European Union observers have noted several flaws. One is, inordinate turnout in some districts, far in excess of what one might expect, leading one to think that perhaps the votes were patted in those districts. Another is that results that E.U. observers tallied themselves in specific constituencies did not correlate to the results announced by the election commission of Kenya. And in a couple of those instances, there was a difference of 25,000 votes for Mwai Kibaki. So assuming the race was that tight, that could have thrown it in his direction.

MARTIN: Let's see if we can try Rob one more time. Rob, what happens now? What's Mr. Kibaki saying? What's Mr. Odinga saying?

Mr. CRILLY: Well, there are instances that (unintelligible) for mediation today. (Unintelligible) has been found at the meeting with Ralai and persuade him and set a more considerate (unintelligible). I understand he's also trying to meet President Kibaki about that. He would have had less success there. And the fact that we have appeared to have avoided major violence today does I think, give us a small window of opportunity for some sort of breakthrough because at the moment, the government is maintaining a hard line that President Kibaki won the elections fairly and squarely - a miracle that has no price and there is no need for any dialogue yet.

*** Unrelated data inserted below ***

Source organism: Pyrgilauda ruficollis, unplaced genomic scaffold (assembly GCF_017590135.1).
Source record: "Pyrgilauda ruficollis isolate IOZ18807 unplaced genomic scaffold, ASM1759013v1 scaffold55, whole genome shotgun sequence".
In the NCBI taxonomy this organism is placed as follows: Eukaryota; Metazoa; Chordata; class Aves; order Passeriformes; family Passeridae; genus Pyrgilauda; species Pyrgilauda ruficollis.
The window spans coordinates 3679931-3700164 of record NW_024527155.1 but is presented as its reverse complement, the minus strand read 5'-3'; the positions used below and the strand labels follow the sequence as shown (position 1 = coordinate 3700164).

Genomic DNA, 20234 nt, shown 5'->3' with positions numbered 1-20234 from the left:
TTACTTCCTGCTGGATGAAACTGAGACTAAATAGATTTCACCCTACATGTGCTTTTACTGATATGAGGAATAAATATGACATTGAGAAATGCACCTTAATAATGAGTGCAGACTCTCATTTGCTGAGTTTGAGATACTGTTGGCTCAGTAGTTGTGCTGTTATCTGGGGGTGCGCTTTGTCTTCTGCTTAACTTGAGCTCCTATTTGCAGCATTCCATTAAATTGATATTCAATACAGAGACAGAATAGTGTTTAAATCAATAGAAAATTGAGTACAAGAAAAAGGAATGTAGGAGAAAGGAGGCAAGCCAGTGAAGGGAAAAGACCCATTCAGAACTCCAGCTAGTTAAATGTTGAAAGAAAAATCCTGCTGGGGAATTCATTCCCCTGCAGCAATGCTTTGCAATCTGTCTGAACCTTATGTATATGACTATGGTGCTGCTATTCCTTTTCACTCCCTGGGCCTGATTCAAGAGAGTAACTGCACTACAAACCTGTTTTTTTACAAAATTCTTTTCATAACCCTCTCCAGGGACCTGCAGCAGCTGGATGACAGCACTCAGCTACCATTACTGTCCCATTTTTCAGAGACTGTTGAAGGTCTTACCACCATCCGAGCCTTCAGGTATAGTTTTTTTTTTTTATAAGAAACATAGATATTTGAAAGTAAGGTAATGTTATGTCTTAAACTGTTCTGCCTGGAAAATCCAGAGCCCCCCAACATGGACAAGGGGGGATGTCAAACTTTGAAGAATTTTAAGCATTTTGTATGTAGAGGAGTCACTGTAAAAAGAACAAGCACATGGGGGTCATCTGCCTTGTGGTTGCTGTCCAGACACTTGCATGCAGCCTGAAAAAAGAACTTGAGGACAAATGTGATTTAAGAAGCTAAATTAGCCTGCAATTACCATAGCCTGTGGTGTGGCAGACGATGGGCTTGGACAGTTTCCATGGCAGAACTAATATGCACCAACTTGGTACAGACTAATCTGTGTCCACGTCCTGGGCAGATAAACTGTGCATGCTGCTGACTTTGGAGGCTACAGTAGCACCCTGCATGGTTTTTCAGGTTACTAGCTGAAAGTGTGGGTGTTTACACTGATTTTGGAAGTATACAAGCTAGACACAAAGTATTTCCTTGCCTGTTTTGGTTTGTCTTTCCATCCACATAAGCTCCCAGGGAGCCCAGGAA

MARTIN: Mr. Hennemeyer, what do you think what happens next?

Mr. HENNEMEYER: Well, it's hard to see what compromise can be reached - you know, I think Rob's right when he says that there's been a slight softening of the ODM line. But the positions are still pretty firm. And with all of these international mediators floating around - the former Sierra Leonean president is there as well, Tejan Kabbah, Tutu, Kufuor, calls have been put in by Condi Rice and others, I think there will be a short-term solution worked out that will perhaps obviate future violence.

But at the end of the day, you know, we can talk about politics and we could talk about tribalism. But the real issues for Kenya are the same that they are in any developing country. It's an economic system that doesn't distribute wealth fairly; it's the lack of employment; it's the high birthrate; it's land pressures; it's all kinds of things that need to be dealt with over the long-term.

MARTIN: Chris Hennemeyer is the Africa program director at the International Foundation for Election Systems. He was kind enough to join us here in our studios in Washington. We were also joined by Rob Crilly. He's a reporter for The Times of London. He was speaking with us by phone from Nairobi.

Gentlemen, thank you both so much for speaking with us.

Mr. HENNEMEYER: Thank you.

Mr. CRILLY: Thanks very much. Transcript provided by NPR, Copyright NPR.